Potential Role of Nut Consumption for Improving Insulin Sensitivity : Results from a Systematic Review and Meta-analysis of Randomized Controlled Trials

Potential Role of Nut Consumption for Improving Insulin Sensitivity : Results from a Systematic Review and Meta-analysis of Randomized Controlled Trials

By Heather Nelson Cortes, PhD and Kevin C Maki, PhD


Worldwide incidence and prevalence of type 2 diabetes mellitus (T2D) diabetes are increasing at alarming rates, largely following increases in incidence of overweight and obesity.  The World Health Organization reports that ~1.9 billion adults are overweight in 2019, including 600 million that are obese and thus at heightened risk for T2D1.  Overweight and obesity are associated with impaired whole-body insulin sensitivity (i.e., increased insulin resistance), which is believed to be the key pathophysiologic link to increased risk for T2D 2.


Many epidemiological studies have examined the association of nut consumption with risks for T2D and mortality.  Systematic reviews and meta-analyses of prospective cohort studies have suggested a reduction in T2D risk with regular nut consumption 3-5


Tindall and colleagues recently published a review of 40 randomized, controlled trials with a median duration of 3 months (N = 2,832 subjects), that examined the effects of consuming tree nuts and peanuts on glycemic markers, including homeostasis model assessment of insulin resistance (HOMA-IR), fasting insulin and glucose, and glycated hemoglobin (HbA1C) 6.  The median intake of nuts was 52 g/d (range: 20-113 g/d).


In pooled analyses, consumption of tree nuts or peanuts reduced both HOMA-IR (weighted mean difference [WMD] −0.23; 95% confidence interval [CI] −0.40, −0.06; I2 = 51.7%) and fasting insulin (WMD −0.40 μU/mL; 95% CI −0.73, −0.07 μU/mL; I2 = 49.4%) compared to the control conditions 6.  However, there were no effects of nut consumption on fasting blood glucose (WMD −0.52 mg/dL; 95% CI −1.43, 0.38 mg/dL; I2 = 53.4%) or HbA1C (WMD 0.02%; 95% CI −0.01%, 0.04%; I2 = 51.0%).
 Further analyses showed no associations between the dose of nuts/peanuts consumed and the mean difference between nut and control treatments for any of the measured outcomes.  Analysis by nut type showed no deviations from the main results.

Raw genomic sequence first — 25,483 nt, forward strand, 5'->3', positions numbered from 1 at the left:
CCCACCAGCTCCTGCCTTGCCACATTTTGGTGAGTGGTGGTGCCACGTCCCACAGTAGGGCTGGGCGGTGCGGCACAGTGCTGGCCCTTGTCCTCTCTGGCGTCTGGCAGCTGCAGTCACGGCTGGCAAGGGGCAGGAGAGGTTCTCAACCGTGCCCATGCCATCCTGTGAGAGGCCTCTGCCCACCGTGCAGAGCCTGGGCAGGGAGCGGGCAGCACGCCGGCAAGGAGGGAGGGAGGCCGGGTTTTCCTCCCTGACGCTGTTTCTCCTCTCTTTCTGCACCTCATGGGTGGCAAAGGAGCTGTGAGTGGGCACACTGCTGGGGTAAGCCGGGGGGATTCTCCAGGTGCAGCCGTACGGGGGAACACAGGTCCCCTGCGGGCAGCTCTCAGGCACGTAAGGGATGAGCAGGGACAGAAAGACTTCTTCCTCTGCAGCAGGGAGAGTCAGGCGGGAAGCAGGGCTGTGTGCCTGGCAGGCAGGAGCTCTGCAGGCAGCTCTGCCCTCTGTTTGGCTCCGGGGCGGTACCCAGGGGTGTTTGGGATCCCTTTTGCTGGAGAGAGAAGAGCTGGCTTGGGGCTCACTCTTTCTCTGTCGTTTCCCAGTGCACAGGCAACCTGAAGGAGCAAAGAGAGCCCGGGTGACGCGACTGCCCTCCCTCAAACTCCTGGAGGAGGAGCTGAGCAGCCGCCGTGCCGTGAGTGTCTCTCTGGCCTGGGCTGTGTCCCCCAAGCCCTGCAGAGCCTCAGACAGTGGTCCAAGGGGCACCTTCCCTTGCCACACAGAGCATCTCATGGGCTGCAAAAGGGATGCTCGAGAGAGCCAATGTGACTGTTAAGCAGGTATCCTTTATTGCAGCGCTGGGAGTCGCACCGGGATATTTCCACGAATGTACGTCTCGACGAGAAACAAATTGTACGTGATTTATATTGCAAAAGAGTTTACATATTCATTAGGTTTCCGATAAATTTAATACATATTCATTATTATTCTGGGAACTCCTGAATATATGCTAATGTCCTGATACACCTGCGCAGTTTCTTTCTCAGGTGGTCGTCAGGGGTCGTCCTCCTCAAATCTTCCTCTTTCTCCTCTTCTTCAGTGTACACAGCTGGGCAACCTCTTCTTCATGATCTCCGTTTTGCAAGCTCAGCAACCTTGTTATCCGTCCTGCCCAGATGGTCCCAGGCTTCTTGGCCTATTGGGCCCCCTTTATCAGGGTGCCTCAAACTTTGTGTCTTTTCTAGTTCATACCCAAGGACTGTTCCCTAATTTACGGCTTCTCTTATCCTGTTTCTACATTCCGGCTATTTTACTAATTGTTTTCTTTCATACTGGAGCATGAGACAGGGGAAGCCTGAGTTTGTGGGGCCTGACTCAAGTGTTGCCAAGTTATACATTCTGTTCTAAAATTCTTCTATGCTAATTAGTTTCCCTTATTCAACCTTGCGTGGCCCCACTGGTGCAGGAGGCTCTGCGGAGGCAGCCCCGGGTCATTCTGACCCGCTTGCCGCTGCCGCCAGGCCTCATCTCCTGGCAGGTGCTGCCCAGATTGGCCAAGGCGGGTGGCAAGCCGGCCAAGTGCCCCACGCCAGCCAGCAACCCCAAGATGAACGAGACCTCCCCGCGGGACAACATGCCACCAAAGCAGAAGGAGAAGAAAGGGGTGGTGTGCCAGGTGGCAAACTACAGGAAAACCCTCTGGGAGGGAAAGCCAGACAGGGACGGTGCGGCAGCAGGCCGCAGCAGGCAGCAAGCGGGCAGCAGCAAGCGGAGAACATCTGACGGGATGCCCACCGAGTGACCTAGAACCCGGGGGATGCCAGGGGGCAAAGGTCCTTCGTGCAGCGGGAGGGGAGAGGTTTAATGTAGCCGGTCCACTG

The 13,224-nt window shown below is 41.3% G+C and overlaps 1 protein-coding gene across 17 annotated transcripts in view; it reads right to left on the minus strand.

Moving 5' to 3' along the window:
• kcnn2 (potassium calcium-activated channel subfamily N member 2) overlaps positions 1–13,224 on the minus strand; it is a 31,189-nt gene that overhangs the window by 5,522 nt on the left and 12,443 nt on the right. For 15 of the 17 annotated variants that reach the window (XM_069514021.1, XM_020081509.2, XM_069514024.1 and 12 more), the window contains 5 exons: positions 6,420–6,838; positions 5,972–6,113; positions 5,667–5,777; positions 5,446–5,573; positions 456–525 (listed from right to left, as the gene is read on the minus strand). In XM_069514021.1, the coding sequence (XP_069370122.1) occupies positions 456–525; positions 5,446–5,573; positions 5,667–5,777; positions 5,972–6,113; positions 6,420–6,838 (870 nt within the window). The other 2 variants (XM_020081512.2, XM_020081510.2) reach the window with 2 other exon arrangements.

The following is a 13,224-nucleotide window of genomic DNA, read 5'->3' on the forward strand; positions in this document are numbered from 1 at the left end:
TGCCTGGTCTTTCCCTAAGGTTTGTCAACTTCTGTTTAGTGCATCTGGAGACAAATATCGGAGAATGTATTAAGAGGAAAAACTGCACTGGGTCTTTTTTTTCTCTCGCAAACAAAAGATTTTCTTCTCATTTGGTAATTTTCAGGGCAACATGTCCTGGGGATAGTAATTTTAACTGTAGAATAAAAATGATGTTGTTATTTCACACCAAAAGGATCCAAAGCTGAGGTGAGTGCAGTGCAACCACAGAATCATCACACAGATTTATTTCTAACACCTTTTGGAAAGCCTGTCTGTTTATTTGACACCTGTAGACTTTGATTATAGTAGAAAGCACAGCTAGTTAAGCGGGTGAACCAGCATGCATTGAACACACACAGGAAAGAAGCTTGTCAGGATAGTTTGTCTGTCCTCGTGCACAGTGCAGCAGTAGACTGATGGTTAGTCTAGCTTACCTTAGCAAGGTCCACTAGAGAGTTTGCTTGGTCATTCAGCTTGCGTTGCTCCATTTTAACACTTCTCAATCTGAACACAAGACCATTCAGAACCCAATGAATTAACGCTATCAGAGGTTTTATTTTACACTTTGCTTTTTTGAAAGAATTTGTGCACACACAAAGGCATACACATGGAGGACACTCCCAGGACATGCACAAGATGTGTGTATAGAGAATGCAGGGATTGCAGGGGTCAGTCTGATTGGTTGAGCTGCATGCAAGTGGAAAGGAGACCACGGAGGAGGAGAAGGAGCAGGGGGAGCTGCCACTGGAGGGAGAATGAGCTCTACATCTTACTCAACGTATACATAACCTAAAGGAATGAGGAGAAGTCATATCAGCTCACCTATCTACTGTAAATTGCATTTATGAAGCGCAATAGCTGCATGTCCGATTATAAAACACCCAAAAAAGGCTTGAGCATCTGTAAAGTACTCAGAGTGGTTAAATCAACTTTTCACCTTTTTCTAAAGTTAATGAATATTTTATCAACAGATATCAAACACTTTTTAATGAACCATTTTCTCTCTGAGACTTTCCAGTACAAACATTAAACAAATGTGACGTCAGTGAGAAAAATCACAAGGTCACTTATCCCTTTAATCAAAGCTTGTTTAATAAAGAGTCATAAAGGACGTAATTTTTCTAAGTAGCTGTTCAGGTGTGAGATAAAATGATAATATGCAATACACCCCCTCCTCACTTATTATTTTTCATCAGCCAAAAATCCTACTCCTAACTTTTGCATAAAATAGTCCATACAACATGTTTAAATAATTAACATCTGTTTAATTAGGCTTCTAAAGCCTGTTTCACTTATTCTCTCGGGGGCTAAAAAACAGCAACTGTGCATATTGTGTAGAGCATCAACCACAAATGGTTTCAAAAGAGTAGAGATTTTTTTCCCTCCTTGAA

Comment. While there were no effects of nut consumption on HbA1C or fasting glucose, there were statistically significant reductions in HOMA-IR and fasting insulin, suggesting improved insulin sensitivity.  Future studies are needed to help determine the mechanisms through which nut/peanut consumption affects insulin sensitivity. 



  1. World Health Organization. Global report on diabetes. Geneva, Switzerland: World Health Organization; 2016. 

  2. Kahn SE, Hull RL, Utzschneider KM. Mechanisms linking obesity to insulin resistance and type 2 diabetes. Nature. 2006;444:840–6.
  3. Afshin A, Micha R, Khatibzadeh S, Mozaffarian D. Consumption of nuts and legumes and risk of incident ischemic heart disease, stroke, and diabetes: a systematic review and meta-analysis. Am J Clin Nutr 2014;100(1):278–88. 

  4. Aune D, Keum N, Giovannucci E, et al. Nut consumption and risk of cardiovascular disease, total cancer, all-cause and cause-specific mortality: a systematic review and dose-response meta-analysis of prospective studies. BMC Medicine 2016;14(1):207.
  5. Luo C, Zhang Y, Ding Y, et al. Nut consumption and risk of type 2 diabetes, cardiovascular disease, and all-cause mortality: a systematic review and meta-analysis. Am J Clin Nutr 2014;100(1):256–69. 

  6. Tindall AM, Johnston EA, Kris-Etherton PM, Petersen KS. The effect of nuts on markers of glycemic control: a systematic review and meta-analysis of randomized controlled trials. Am J Clin Nutr. 2019;109:297–314.


Photo by Vitchakorn Koonyosying

Viscous Fiber Supplements in Diabetes Control: Results from a Systematic Review and Meta-analysis of Randomized Controlled Trials

Viscous Fiber Supplements in Diabetes Control: Results from a Systematic Review and Meta-analysis of Randomized Controlled Trials

By Heather Nelson Cortes, PhD and Kevin C Maki, PhD

According to the recent 2019 American Diabetes Association (ADA) Standards of Medical Care in Diabetes, people with diabetes should increase their intake of viscous fiber from sources such as oats, legumes, and citrus to help regulate blood glucose levels and lower risk of cardiovascular disease1. Viscous fibers are described as such because they increase viscosity in the human gut, thereby reducing the rate at which carbohydrates are digested and the glucose molecules from them absorbed.  These effects occur because the viscous solution impedes the ability of digestive enzymes to reach starch molecules and slows the rate at which glucose molecules reach the brush border in the intestinal lumen, where absorption can occur.  The result is flattening of the postprandial glycemic and insulinemic responses.  While these acute effects are well established, the longer-term impacts of viscous fibers on glycemic control markers are not well known2.